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Fur Gaining More Popularity Around the World

Fur Gaining More Popularity Around the World

As temperatures drop below freezing, people are beginning to don their winter jackets. Nowadays, many people are turning to fur jackets to keep them warm, some perhaps buying new, others second-hand. The spike in sales comes as the fashion industry is touting fur trims in their collection and from associations touting fur as natural, renewable and fashionable.

Fur has been worn for as long as humans have been around and the fur trade has been international for many centuries. Recent figures fromt the British Fur Trade show that in 2008, worldwide fur sales totaled $13 billion, employing nearly 1 million people worldwide. 

Hong Kong remains the center of the fur trade, leading in the import and export of fine fur garments that brings in a total of $320 million annually. This is a bit surprising, as even now there are many rallies against the fur trade.

In fact, earlier in 2010, Israel had debated banning fur trade altogether. While fur only accounts for about $1 million of the textile trade in Israel, the bill would have sent a strong message to the fur company as well as other countries. 

Other countries in Europe, such as Spain, have protested recently against fur as well holding a naked demonstration in Barcelona’s Plaza Sant Jaume. Even the US, while not banning fur altogether, is taking a stance on making sure fur is accurately labeled by passing the “Truth in Fur Labeling” legislation. This requires fur producers to properly label all the fur, including those whose value does not exceed $150. 

Reportedly, China has been skinning domestic cats and dogs and using the fur to trim various clothes without claiming the material as fur due to the value loophole. According to the Humane Society of the United States, nearly 96 percent of fur-trimmed jackets were found to contain domestic dog, wolf or raccoon fur and were mislabeled or not labeled at all.

Despite these hits against fur, the trade has remained steady, even through economic instability. This is due to the reintroduction of fur as an extremely fashionable commodity. The Paris, New York and Milan Fashion Week all featured some form of fur. Nearly half of all the designers in the Fall 2010 fashion show included some form of fur: Carolina Herrara used fox, sable and mink, Marc Jacobs added fur fringe to bags and Zac Posen had his models wearing fur coats.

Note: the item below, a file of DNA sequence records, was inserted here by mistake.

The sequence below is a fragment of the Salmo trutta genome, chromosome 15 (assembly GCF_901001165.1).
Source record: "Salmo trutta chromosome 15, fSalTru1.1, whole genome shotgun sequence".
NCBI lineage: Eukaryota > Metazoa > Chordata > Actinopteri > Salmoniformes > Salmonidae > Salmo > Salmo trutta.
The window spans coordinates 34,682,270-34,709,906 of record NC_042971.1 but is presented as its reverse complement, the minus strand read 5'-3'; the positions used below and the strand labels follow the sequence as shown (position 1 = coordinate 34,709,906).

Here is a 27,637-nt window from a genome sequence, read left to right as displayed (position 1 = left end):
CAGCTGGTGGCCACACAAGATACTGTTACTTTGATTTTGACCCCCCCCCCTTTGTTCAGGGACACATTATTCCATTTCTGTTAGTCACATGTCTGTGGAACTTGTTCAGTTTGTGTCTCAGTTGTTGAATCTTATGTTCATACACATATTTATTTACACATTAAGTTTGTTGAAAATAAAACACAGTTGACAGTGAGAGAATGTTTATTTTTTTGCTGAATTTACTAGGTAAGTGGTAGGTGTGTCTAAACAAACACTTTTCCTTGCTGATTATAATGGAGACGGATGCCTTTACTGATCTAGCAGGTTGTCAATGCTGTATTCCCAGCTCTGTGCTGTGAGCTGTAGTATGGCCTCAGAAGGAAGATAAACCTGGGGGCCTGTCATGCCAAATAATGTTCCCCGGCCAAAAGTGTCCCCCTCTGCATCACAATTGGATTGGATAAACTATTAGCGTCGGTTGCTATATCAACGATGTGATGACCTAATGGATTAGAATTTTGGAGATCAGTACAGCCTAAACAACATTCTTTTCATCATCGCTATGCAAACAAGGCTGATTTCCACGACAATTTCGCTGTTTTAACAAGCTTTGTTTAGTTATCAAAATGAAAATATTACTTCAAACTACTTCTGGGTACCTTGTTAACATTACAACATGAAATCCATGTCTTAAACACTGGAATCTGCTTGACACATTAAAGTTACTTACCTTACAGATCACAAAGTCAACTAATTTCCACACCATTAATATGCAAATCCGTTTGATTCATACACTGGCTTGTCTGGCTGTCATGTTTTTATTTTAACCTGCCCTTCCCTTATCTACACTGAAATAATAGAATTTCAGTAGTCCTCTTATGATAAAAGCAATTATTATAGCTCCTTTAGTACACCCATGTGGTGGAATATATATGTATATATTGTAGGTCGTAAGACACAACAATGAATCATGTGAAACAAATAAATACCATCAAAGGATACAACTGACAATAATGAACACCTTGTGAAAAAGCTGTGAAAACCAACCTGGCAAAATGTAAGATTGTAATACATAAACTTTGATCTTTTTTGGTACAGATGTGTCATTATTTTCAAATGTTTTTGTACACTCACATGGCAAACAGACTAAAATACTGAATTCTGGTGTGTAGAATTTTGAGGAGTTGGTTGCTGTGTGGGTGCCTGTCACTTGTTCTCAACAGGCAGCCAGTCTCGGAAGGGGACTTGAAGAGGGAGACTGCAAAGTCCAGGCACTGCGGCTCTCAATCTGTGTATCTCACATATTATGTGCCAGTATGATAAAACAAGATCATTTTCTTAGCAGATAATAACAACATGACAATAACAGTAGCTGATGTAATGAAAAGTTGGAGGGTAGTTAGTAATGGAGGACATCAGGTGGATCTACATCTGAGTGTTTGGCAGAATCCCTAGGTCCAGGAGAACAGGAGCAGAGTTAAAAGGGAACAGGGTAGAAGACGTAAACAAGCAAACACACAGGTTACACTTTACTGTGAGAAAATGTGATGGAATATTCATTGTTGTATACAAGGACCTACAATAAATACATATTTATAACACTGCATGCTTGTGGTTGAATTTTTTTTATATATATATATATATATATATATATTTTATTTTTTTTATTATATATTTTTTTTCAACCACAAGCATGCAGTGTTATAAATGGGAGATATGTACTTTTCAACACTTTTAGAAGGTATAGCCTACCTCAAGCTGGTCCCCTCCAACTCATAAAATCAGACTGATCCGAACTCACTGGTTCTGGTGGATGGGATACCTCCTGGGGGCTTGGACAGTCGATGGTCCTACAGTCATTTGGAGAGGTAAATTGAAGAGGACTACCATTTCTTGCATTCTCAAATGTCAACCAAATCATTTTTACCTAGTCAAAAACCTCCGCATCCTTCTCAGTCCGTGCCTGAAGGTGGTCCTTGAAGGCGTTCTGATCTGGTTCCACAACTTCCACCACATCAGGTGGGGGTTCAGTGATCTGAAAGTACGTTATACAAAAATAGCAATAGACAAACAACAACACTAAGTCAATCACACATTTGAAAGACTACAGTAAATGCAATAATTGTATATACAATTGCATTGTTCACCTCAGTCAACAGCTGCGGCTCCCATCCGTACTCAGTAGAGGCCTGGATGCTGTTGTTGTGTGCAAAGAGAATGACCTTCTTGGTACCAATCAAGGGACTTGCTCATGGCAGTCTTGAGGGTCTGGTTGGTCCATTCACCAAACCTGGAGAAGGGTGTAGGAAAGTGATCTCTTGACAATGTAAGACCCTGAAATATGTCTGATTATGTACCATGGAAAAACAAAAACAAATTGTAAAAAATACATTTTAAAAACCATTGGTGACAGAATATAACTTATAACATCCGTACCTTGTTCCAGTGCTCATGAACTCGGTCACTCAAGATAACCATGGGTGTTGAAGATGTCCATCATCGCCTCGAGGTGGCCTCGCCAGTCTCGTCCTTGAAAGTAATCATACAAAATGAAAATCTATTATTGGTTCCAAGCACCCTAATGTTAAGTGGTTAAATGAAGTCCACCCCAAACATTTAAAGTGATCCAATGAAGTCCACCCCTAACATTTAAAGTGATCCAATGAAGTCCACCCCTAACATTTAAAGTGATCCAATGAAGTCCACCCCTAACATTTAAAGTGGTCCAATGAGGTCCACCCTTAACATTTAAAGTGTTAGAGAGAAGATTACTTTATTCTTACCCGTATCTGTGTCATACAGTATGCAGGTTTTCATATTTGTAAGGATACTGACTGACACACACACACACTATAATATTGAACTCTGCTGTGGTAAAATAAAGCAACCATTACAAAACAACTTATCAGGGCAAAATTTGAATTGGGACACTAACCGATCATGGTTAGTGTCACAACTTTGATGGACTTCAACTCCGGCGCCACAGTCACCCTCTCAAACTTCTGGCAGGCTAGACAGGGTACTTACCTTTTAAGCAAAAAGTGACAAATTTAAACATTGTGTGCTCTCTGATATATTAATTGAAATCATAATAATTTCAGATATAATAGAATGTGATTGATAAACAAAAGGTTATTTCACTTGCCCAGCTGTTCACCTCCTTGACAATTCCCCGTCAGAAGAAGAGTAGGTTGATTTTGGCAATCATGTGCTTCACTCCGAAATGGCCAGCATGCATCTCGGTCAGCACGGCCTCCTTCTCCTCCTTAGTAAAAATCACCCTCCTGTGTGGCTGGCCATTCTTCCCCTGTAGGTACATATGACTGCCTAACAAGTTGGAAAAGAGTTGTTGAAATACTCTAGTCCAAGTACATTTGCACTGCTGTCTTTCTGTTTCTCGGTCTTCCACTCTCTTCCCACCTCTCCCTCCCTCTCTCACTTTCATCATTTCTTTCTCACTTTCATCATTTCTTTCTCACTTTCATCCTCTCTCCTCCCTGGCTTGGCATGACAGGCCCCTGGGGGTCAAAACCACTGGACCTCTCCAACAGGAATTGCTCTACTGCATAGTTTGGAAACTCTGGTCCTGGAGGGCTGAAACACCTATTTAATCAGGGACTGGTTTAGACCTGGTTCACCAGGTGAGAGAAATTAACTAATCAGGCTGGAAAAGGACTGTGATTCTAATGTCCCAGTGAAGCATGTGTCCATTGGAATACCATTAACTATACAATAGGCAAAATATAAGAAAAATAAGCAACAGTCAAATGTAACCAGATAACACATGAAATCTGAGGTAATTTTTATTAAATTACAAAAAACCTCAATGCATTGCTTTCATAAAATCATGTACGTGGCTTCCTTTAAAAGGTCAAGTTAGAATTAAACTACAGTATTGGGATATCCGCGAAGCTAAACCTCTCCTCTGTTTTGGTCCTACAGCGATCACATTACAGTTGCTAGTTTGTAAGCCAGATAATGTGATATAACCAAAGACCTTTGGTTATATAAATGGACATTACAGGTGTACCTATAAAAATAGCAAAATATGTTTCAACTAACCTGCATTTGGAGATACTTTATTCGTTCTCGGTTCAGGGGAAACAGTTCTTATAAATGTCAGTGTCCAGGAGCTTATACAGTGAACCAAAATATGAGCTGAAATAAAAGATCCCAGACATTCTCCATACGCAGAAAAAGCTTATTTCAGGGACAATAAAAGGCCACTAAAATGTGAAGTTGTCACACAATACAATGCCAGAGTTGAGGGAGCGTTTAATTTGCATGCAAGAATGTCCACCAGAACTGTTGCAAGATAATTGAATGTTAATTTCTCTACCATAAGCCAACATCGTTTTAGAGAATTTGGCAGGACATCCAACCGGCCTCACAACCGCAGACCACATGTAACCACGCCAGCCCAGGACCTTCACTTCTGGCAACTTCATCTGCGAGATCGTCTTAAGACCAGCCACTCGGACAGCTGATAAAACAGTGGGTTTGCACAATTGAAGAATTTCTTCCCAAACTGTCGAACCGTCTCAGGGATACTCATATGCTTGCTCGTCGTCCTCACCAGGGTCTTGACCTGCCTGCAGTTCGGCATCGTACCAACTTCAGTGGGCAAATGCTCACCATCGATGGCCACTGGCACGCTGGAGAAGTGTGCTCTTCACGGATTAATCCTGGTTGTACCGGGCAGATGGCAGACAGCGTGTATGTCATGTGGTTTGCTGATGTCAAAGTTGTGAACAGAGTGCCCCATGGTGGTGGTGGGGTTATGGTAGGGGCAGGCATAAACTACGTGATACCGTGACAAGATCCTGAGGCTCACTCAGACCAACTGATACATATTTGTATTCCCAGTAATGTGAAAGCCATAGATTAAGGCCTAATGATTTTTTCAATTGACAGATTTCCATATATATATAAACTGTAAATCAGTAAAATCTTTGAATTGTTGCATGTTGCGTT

Unlike the bygone era of the ’20s and ’30s, fur has become increasingly available to a broader, less formal spectrum and more readily available to younger populations around the world. It has become something chic yet fun with the introduction of various techniques like knitted fur, laser-cutting and precision dying. Many who would otherwise not buy new have begun buying vintage not for the price, but because it offers a “guilt-free” exception.

For some people, while the fur trade might be considered barbaric, with vintage coats, the animal is already dead, and thus, in a way, buying vintage is simply reusing something that would otherwise go to waste. The British Fur Trade is touting natural fur as a responsible choice, citing that properly farmed and manufactured fur does less damage to the environment than faux fur. Properly maintained fur, like leather, can also last much longer than faux fur as it retains its durability and can be restyled over the years. 

Even politicians are openly wearing fur, including Justin Trudeau (a Liberal MP from Montreal) who was shown with his entire family wearing fur-lined coats, covered in a fur blanket (made from coyote). While Trudeau states that the picture was not meant to be controversial, PETA immediately rebuffed the politician, citing the cruelty of the fur trade.

While there are many debates on both sides of the fur trade spectrum, the fact remains that in many countries, the manufacturing of fur can be incredibly cruel (PETA claims that in China the animals are skinned alive) and that overtrapping can lead to the endangering and sometimes extinction of these hunted animals. 

While many trappers point out that some of these animals need to be hunted in order to fight against overpopulation, it is difficult to truly predict the ecological impact of trapping in the wild or even farm-raising animals for fur.


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Photo credit: The Star

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8:24PM PST on Jan 12, 2013

Hi Colin,

I can't believe I am just now seeing your msg to enlighten you on the humane methods of raising and killing fur bearing animals. But, now that I've seen it, my basic answer is this: